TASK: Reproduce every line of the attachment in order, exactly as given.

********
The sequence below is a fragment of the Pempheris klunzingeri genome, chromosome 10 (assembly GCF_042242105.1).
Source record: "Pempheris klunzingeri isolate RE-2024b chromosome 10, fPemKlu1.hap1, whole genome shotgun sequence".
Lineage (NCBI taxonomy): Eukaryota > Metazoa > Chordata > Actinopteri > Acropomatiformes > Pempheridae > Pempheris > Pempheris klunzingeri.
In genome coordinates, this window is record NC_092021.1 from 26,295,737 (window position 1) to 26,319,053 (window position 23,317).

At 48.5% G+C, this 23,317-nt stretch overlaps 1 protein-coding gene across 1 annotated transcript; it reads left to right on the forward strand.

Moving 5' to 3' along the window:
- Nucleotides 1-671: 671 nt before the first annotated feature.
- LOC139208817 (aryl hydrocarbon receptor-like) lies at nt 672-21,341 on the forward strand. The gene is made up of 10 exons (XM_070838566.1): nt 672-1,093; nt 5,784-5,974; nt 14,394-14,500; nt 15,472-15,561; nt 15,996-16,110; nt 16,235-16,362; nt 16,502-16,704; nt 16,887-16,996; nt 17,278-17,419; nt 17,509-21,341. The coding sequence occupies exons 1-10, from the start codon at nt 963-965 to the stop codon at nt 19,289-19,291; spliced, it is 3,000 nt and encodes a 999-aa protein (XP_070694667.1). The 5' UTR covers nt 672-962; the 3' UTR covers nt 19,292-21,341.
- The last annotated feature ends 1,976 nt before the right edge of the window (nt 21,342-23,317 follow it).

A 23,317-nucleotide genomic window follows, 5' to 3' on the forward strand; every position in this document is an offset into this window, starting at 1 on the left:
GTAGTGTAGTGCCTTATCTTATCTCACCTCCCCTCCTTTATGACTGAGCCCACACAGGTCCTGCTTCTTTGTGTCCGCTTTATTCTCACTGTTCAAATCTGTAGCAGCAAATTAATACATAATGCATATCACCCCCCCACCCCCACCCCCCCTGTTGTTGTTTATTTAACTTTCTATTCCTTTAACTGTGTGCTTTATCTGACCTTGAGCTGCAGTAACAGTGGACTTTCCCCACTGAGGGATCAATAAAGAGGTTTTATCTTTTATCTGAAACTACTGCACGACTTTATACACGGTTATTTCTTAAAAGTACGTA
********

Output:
The sequence below is a fragment of the Pempheris klunzingeri genome, chromosome 10 (assembly GCF_042242105.1).
Source record: "Pempheris klunzingeri isolate RE-2024b chromosome 10, fPemKlu1.hap1, whole genome shotgun sequence".
Lineage (NCBI taxonomy): Eukaryota > Metazoa > Chordata > Actinopteri > Acropomatiformes > Pempheridae > Pempheris > Pempheris klunzingeri.
In genome coordinates, this window is record NC_092021.1 from 26,295,737 (window position 1) to 26,319,053 (window position 23,317).

At 48.5% G+C, this 23,317-nt stretch overlaps 1 protein-coding gene across 1 annotated transcript; it reads left to right on the forward strand.

Moving 5' to 3' along the window:
- Nucleotides 1-671: 671 nt before the first annotated feature.
- LOC139208817 (aryl hydrocarbon receptor-like) lies at nt 672-21,341 on the forward strand. The gene is made up of 10 exons (XM_070838566.1): nt 672-1,093; nt 5,784-5,974; nt 14,394-14,500; nt 15,472-15,561; nt 15,996-16,110; nt 16,235-16,362; nt 16,502-16,704; nt 16,887-16,996; nt 17,278-17,419; nt 17,509-21,341. The coding sequence occupies exons 1-10, from the start codon at nt 963-965 to the stop codon at nt 19,289-19,291; spliced, it is 3,000 nt and encodes a 999-aa protein (XP_070694667.1). The 5' UTR covers nt 672-962; the 3' UTR covers nt 19,292-21,341.
- The last annotated feature ends 1,976 nt before the right edge of the window (nt 21,342-23,317 follow it).

A 23,317-nucleotide genomic window follows, 5' to 3' on the forward strand; every position in this document is an offset into this window, starting at 1 on the left:
GTAGTGTAGTGCCTTATCTTATCTCACCTCCCCTCCTTTATGACTGAGCCCACACAGGTCCTGCTTCTTTGTGTCCGCTTTATTCTCACTGTTCAAATCTGTAGCAGCAAATTAATACATAATGCATATCACCCCCCCACCCCCACCCCCCCTGTTGTTGTTTATTTAACTTTCTATTCCTTTAACTGTGTGCTTTATCTGACCTTGAGCTGCAGTAACAGTGGACTTTCCCCACTGAGGGATCAATAAAGAGGTTTTATCTTTTATCTGAAACTACTGCACGACTTTATACACGGTTATTTCTTAAAAGTACGTA